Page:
Jim Hamilton, an employee-benefits lawyer at Bose McKinney & Evans in Indianapolis, discussed the likelihood of a Republican-controlled U.S. House of Representatives changing or even outright repealing the health care reform law, formally known as the Patient Protection and Affordable Care Act.
IBJ: With Republicans controlling the U.S. House but not the Senate, how much room will they have to try to repeal the health care reform law?
A: My sense is there will be bills introduced in the House to repeal all or part of the Affordable Care Act. However, those bills will largely be symbolic. There is virtually no chance the Affordable Care Act will be repealed before 2013 [due to President Obama’s certain veto]. Even if a Republican president were to win in 2012, I think many of the provisions of the law would remain. Those are the provisions that require an employer to cover a child up to age 26, no pre-existing conditions, no lifetime limits. Those provisions are viewed by most Americans as being positive.
IBJ: Does that leave House Republicans any real options to make good on their campaign promises to repeal or reform the health care law?
A: It’s more likely that Republicans will withhold money needed for agencies to enforce the law--Internal Revenue Service enforcement of the individual mandate and potentially the employer penalty. We should also expect some interesting hearings, with the secretary of Health and Human Services and the director of Medicare. There will be lots of hearings on the health reform bill to continue to keep this issue in the news. Certainly, it has been a major campaign issue in 2010. I believe that some Republicans would like to see this remain an issue until 2012.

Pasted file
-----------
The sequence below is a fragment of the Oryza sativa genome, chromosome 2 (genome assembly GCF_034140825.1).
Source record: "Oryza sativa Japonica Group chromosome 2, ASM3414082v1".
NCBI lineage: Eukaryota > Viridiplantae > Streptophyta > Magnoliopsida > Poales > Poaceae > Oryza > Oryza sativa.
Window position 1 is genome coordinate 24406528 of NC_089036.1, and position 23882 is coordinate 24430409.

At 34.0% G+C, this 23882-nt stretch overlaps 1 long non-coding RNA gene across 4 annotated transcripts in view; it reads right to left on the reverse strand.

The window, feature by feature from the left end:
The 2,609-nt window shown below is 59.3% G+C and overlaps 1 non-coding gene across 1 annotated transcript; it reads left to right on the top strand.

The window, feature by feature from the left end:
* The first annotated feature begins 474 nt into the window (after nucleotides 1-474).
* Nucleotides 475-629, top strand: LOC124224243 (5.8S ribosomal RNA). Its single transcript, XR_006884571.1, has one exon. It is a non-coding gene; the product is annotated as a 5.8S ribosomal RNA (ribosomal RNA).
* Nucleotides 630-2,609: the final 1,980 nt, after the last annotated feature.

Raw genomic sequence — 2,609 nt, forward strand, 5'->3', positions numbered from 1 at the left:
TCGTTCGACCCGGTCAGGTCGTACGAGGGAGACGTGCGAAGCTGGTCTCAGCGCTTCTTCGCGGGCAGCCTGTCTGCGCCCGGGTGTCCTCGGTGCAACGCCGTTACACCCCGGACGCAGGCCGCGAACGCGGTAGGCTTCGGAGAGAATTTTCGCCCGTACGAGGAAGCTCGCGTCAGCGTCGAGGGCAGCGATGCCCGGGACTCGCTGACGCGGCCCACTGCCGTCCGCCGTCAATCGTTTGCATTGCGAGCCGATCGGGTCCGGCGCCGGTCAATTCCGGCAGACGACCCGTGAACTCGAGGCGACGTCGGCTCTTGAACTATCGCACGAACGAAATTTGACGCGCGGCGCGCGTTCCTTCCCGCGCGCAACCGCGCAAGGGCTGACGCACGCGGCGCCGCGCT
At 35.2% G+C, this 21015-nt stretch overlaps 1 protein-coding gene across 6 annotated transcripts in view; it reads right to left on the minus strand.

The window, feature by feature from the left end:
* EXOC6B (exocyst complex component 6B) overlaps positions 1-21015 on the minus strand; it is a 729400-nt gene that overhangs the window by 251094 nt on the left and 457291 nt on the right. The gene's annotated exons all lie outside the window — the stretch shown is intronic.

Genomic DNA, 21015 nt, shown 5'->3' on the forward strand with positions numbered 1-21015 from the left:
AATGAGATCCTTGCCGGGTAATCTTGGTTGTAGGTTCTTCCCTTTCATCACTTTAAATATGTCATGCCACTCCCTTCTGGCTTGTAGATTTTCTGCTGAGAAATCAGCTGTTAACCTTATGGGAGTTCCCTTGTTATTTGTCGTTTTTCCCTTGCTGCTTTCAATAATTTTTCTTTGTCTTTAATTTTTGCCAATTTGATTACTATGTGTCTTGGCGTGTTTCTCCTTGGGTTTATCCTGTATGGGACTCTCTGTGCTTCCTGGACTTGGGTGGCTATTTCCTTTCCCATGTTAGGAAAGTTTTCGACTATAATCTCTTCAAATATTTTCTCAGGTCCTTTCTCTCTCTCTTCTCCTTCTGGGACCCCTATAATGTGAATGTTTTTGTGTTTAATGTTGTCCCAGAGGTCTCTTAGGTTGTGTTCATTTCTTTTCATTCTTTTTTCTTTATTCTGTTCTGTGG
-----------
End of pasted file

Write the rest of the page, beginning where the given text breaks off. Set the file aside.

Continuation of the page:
IBJ: Are there any changes to the health care reform law for which Republicans could gain Democrat support?
A: It is possible that a Republican-controlled House may get some traction on, like the 1099 issue. If I’m a small business, and over the course of the year I buy more than $600 worth of paper from Staples, I’ve got to [send an IRS Form] 1099 [to] Staples. There is an understanding among many in Congress that this provision is difficult. Also, the ability of an employer health plan to receive grandfather status. There has already been some slippage on this. If you’re fully insured and you change insurance companies, does that automatically result in loss of grandfather status? The initial answer was yes, that causes you to lose grandfather status. But now the federal government is looking at it. Certainly, a Republican-controlled House will enhance the likelihood of exceptions. The federal government may be more lenient in allowing employers to be able to retain their grandfather status.